I have been reflecting upon my own weakness a lot these days. I have discovered that the older I get the less I know and the more imperfections I discover in myself. As a younger man, I labored under a misconception that living the Christian life would somehow get easier as I - figured it all out.Well, nothing could be further from the truth.There is, in fact, a reverse reality at work.
CHESAPEAKE, VA (Catholic Online) - The first reading from today's Holy Mass is from St. Pauls first letter to the Christians in Corinth contains these heartfelt words:
"When I came to you, brothers and sisters,proclaiming the mystery of God,I did not come with sublimity of words or of wisdom.For I resolved to know nothing while I was with you except Jesus Christ, and him crucified.I came to you in weakness and fear and much trembling,and my message and my proclamation were not with persuasive words of wisdom, but with a demonstration of spirit and power,so that your faith might rest not on human wisdom but on the power of God." (1 Cor. 2:1-5)
Paul was quite frank about his limitations and well aware of his weaknesses. In his second letter to the same community of early believers he writes:Â
"For we do not preach ourselves, but Jesus Christ as Lord, and ourselves as your slaves for the sake of Jesus. For God who said, "Let light shine out of darkness," has shone in our hearts to bring to light the knowledge of the glory of God on the face of (Jesus) Christ.
"But we hold this treasure in earthen vessels that the surpassing power may be of God and not from us. We are afflicted in every way, but not constrained; perplexed, but not driven to despair; persecuted, but not abandoned; struck down, but not destroyed;Â always carrying about in the body the dying of Jesus, so that the life of Jesus may also be manifested in our body. For we who live are constantly being given up to death, for the sake of Jesus, so that the life of Jesus may be manifested in our mortal flesh."(2 Cor. 4: 7-15)
I have been reflecting upon my own weakness a lot these days. I have discovered that the older I get the less I know and the more imperfections I discover in myself. As a younger man, I labored under a misconception that living the Christian life would somehow get easier as I - figured it all out.
Well, nothing could be further from the truth.
There is, in fact, a reverse reality at work. I am more and more aware of my own weaknesses as I age and have only just begun to understand the honest admission of St. Paul to the young disciple Timothy that he was "the chief among sinners"(1 Tim. 1:15). This honest admission of Paul did not reflect some kind of poor self image.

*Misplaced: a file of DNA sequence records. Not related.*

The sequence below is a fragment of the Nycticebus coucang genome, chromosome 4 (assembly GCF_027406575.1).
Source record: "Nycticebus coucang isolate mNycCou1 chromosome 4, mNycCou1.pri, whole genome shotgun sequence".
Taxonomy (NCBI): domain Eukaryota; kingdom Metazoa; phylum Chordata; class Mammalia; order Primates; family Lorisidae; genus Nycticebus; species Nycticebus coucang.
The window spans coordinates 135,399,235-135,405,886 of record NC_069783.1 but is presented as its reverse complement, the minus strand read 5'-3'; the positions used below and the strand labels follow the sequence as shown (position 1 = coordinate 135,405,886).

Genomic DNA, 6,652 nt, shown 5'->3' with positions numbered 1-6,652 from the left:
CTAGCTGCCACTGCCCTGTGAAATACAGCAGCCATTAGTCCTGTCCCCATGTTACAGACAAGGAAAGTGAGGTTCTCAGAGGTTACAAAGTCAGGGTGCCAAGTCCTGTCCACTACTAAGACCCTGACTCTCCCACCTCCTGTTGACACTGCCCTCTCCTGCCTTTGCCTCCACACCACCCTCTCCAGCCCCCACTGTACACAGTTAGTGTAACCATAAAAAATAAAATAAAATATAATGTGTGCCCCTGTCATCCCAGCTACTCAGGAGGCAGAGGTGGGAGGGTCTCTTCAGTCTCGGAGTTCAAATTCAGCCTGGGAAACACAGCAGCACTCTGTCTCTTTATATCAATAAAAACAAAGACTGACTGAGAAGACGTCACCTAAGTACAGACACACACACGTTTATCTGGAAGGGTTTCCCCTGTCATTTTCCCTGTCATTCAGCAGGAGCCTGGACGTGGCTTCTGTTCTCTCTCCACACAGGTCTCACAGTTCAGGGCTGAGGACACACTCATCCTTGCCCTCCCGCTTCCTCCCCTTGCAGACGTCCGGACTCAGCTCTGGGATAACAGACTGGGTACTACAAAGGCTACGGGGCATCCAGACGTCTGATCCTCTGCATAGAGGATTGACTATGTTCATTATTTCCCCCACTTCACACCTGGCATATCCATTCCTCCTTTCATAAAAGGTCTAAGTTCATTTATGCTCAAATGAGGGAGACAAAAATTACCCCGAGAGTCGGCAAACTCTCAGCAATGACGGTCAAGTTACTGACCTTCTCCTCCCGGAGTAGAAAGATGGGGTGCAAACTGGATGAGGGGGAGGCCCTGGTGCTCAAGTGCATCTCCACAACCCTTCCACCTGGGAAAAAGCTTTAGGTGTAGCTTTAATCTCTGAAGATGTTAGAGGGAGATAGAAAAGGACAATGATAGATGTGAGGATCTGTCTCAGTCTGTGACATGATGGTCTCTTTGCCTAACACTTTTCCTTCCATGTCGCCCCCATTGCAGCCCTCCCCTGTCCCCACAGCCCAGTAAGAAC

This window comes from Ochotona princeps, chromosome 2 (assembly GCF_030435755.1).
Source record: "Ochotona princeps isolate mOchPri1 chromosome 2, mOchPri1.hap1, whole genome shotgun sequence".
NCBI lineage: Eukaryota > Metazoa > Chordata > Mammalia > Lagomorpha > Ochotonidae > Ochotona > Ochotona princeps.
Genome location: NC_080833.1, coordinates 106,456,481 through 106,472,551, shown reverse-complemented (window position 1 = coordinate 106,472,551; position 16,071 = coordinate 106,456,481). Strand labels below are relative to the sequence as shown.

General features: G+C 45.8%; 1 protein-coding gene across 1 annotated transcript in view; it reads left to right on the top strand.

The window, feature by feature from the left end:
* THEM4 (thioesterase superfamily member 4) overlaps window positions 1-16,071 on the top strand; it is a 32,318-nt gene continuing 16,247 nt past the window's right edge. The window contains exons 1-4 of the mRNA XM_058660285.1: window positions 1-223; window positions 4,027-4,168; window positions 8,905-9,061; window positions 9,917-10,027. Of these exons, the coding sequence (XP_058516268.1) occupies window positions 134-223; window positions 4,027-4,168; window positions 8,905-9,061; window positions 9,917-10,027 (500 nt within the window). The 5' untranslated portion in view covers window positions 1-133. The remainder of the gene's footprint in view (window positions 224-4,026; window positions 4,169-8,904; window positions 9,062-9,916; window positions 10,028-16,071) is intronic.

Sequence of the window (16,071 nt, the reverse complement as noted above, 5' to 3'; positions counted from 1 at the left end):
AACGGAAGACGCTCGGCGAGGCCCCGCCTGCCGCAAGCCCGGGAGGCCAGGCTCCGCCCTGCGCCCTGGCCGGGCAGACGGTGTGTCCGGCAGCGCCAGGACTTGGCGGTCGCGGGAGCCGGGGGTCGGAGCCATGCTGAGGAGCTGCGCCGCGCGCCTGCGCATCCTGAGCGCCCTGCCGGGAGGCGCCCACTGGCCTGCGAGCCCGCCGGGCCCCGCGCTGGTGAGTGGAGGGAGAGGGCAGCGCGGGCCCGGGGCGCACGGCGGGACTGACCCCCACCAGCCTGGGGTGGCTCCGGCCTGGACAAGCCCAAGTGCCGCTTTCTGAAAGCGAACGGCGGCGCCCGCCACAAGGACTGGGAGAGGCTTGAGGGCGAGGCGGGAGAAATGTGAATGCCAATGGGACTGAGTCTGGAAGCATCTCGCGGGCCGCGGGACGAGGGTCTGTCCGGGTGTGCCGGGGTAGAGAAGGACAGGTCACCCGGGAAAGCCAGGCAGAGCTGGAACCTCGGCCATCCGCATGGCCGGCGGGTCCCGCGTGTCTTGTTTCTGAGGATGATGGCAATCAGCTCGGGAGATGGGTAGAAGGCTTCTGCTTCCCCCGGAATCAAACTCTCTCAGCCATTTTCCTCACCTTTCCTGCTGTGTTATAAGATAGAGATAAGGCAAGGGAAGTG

To the contrary, it revealed the mature self awareness and humility of a Christian man who had come to understand why we call God's redemptive work in our lives amazing grace. Classical Christian theology speaks of the ongoing struggle we will face as we try to live a faithful Christian life. We constantly need a Savior precisely because we are Earthen Vessels.
Yet, the Lord in His infinite mercy and love has made our own weakness and frailties become the path to a deepening relationship with Him. They are the door to our own progress in our baptismal call to holiness. This process of being emptied of self and filled with His life happens by grace. However, that wonderful free gift invites our continual response, our cooperation, with His loving plan.
St. Francis DeSales (1567-1610) was a great pastor of souls. He once wrote in a letter to one of the many who sought his holy counsel "God wants your misery to be the throne of His mercy. He desires that your powerlessness be the seat of His omnipotence."
So it is with each one of us. The reality of our frail human nature is that we are weak; the struggles we face in our daily lives do not necessarily lessen as we age. We fall and fail. The Good News is that the Lord is always there, ready to forgive, to heal and to help us to get back up and, with the help of His grace, begin again and again and again.
In another letter to a pilgrim seeking his spiritual counsel, Francis DeSales wrote:
"Be patient with the whole world, but, above all with yourself. I want to tell you not to lose your serenity because of your imperfections, and always to have the zest to raise yourself up. It gives me joy to see each day you begin again. There is no better way to finish life well than to return to the starting point always and not ever to think that we have done enough".
This is sage advice for all of who are coming to understand the truth that we hold this treasure of God's life within us, in earthen vessels.
Deacon Keith Fournier is Founder and Chairman of Common Good Foundation and Common Good Alliance. A married Roman Catholic Deacon of the Diocese of Richmond, Virginia, he and his wife Laurine have five grown children and six grandchildren, He serves as the Director of Adult Faith Formation at St. Stephen, Martyr Parish in Chesapeake, VA. He is also a human rights lawyer and public policy advocate.
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